Distractions, reflections

David Ing, at large … Sometimes, my mind wanders

Currently Viewing Posts Tagged beijing

2013/06/29-07/03 Beijing

Four days of family vacation in Bejing included the China Ethnic Culture Park, the Ming Tombs, Great Wall at Badaling, Forbidden City, Xidan, and the 798 Art Zone.
In the ultimate family trip, we started a 26-day journey of China and Vietnam in Beijing. By the end of the trip, we would have 8 people in the group. On our first stop in Beijing, five of us flew together.

We picked a hotel near the Olympics site.  We knew the location was by the Beitucheng metro station in north central Beijing, but hadn’t appreciated that there would be a pond just east.

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[See the album of 23 Pearson-Beijing webphotos (with a slideshow option)]

The pond east of the hotel is on the west side of the Chinese Ethnic Culture Park.  Headed out for sightseeing on our first morning in Beijing, we thought that we might spend an hour or two in the culture park, and then move on.  Once inside, we rediscovered the park was much larger than anticipated.  The existence of the park focused on ethnicity is itself a surprise, as the vast majority of the country is populated by Han Chinese.  The south end includes reproductions of buildings in the Uyghur style, as would be found in the Xinjiang northwestern region of China.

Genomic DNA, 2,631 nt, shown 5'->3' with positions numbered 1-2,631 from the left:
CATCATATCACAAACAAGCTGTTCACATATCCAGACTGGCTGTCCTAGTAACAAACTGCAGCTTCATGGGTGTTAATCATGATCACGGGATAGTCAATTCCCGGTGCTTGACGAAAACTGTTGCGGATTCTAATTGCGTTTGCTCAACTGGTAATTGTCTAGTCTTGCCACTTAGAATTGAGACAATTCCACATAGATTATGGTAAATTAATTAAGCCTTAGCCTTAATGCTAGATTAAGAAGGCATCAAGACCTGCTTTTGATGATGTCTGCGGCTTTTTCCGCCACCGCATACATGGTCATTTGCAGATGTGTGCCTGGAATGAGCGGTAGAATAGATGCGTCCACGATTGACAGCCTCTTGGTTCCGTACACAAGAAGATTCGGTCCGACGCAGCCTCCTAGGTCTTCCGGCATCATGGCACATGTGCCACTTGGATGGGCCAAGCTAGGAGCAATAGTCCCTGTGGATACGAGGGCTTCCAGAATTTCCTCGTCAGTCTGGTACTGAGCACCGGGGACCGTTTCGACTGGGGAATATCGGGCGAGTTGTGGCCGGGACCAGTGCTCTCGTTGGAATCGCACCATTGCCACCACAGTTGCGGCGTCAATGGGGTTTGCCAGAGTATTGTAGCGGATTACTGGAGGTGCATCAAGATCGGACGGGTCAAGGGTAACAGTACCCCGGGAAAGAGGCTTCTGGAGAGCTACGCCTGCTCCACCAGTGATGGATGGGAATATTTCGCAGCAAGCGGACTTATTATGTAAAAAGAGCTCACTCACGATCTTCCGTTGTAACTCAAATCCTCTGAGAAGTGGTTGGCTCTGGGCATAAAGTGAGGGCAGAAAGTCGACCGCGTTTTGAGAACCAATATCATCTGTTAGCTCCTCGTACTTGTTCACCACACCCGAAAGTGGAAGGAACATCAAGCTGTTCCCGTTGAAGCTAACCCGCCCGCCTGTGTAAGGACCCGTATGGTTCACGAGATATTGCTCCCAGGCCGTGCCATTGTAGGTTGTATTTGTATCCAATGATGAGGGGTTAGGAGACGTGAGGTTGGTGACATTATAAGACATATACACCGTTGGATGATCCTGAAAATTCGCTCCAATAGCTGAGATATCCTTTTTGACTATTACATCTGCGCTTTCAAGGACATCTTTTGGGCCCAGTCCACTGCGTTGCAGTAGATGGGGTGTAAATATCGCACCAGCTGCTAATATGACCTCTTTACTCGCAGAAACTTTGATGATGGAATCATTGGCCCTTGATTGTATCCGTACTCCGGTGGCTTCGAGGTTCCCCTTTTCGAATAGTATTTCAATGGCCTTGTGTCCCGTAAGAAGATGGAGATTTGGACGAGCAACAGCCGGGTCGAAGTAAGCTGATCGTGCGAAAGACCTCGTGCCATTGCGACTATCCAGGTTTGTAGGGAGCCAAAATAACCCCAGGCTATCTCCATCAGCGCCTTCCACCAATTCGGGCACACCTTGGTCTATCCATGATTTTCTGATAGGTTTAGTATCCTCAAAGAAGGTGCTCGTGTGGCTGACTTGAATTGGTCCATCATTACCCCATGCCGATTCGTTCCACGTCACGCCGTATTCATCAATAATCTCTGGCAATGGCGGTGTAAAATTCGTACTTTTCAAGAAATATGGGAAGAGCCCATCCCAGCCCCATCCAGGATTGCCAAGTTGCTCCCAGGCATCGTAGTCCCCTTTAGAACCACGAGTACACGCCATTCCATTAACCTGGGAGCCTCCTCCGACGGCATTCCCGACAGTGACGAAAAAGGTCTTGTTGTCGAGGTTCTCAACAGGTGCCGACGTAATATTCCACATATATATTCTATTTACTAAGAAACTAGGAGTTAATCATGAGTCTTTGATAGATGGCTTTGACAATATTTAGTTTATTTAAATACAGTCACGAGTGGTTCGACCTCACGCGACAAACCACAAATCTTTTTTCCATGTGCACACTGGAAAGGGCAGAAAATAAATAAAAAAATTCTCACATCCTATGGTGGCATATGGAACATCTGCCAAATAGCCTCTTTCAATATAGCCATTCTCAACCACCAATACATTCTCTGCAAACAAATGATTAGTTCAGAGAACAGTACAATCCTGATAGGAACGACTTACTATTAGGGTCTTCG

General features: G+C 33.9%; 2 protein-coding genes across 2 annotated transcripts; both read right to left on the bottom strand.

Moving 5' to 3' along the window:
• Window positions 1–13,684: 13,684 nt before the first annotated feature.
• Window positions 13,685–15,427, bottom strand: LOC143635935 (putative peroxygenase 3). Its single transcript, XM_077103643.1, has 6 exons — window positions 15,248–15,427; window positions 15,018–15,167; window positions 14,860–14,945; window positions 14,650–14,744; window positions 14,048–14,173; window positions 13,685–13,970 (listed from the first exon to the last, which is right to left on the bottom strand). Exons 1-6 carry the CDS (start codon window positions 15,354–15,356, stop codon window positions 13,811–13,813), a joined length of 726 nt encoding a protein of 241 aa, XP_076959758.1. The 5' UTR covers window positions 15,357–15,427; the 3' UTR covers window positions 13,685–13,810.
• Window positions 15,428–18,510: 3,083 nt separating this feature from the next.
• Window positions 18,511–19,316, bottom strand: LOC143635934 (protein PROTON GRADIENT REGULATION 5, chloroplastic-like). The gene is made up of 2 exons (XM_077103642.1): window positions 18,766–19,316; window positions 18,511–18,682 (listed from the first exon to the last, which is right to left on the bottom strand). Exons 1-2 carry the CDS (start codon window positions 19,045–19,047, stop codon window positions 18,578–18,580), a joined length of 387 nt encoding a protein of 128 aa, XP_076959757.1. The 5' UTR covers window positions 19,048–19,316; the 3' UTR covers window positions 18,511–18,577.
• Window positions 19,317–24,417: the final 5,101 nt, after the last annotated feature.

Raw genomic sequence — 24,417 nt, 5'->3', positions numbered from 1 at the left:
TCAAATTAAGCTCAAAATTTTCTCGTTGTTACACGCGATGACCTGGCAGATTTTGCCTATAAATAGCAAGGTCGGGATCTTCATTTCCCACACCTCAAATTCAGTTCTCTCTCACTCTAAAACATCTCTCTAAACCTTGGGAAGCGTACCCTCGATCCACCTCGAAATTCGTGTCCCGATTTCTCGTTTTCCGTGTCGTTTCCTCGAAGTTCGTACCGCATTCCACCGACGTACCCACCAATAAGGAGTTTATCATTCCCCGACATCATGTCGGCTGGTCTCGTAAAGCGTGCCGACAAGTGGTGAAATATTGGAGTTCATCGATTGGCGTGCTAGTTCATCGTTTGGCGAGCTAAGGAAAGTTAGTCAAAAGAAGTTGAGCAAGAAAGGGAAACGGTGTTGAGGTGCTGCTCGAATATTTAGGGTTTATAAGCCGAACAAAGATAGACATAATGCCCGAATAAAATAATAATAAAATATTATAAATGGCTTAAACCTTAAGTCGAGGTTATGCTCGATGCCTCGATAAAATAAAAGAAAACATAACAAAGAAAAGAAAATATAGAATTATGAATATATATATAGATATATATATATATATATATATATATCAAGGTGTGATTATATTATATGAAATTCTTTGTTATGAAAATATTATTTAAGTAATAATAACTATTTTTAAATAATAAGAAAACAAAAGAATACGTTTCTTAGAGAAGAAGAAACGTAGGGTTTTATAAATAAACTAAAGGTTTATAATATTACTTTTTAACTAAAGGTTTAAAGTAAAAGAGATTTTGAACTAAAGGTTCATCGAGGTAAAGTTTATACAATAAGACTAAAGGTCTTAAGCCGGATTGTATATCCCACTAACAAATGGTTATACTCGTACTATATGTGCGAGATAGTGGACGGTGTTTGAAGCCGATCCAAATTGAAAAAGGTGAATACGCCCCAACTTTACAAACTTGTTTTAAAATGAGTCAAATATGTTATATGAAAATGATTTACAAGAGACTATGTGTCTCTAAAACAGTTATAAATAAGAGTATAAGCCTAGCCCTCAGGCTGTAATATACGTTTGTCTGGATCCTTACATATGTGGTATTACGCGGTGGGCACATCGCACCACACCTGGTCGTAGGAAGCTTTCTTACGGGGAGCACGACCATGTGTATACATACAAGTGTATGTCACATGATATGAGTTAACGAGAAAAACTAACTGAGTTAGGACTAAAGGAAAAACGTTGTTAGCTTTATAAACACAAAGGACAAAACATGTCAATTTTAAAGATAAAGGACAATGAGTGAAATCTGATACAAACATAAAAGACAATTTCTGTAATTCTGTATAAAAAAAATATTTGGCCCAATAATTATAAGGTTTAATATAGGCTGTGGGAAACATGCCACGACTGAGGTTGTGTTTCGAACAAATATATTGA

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On the east side of the Ethnic Park was a large bridge depicting the She (Hakka) region in southwest China.

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From the Gelo house, we could look at stream depicting the Maonan ethnic minority, both from the southern China.

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Prominent in the middle of the Ethnic OPark was a reproduction of the triple pagodas, as found near Dali City in southwestern Yunnan, Continue reading2013/06/29-07/03 Beijing

2008/03/10 Sanlitun, Beijing

Penelope has been working in Beijing, so Eric and I met her for dinner at Rumi in Sanlitun, and then had tea at her apartment.
Penelope, whom I know from Toronto, has been working in Beijing. After some exchange of e-mail messages, we coordinated to meet for drinks and dinner. Eric and I ran late that day, so last minute replanning targeted a restaurant in the Sanlitun area. We didn’t have the Chinese name for the restaurant, so the hotel clerks and taxi drivers couldn’t give us an exact address. Sanlitun is the district near the foreign embassies, with offices of many multinational businesses.

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When we arrived, it took a few minutes to get oriented. I then realized that on my first visit to Beijing, I had worked in the Pacific Century Place office tower across the street. I shouldn’t have been surprised that our destination was to be one in the cluster of restaurants catering to expats.

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The restaurant, Rumi Persian Grill, is a modern restaurant with large glass windows and attention to decor. This is definitely a level above the native Chinese restaurants where Eric had been taking me.

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Penelope had arrived before us, with Jim. We ordered a variety of dips and breads as appetizers to share. Continue reading2008/03/10 Sanlitun, Beijing

2008/03/10 Haidian district, Beijing

Eric took me for a walk to see the Haidian district, including a visit to Carrefour and the electronics shops.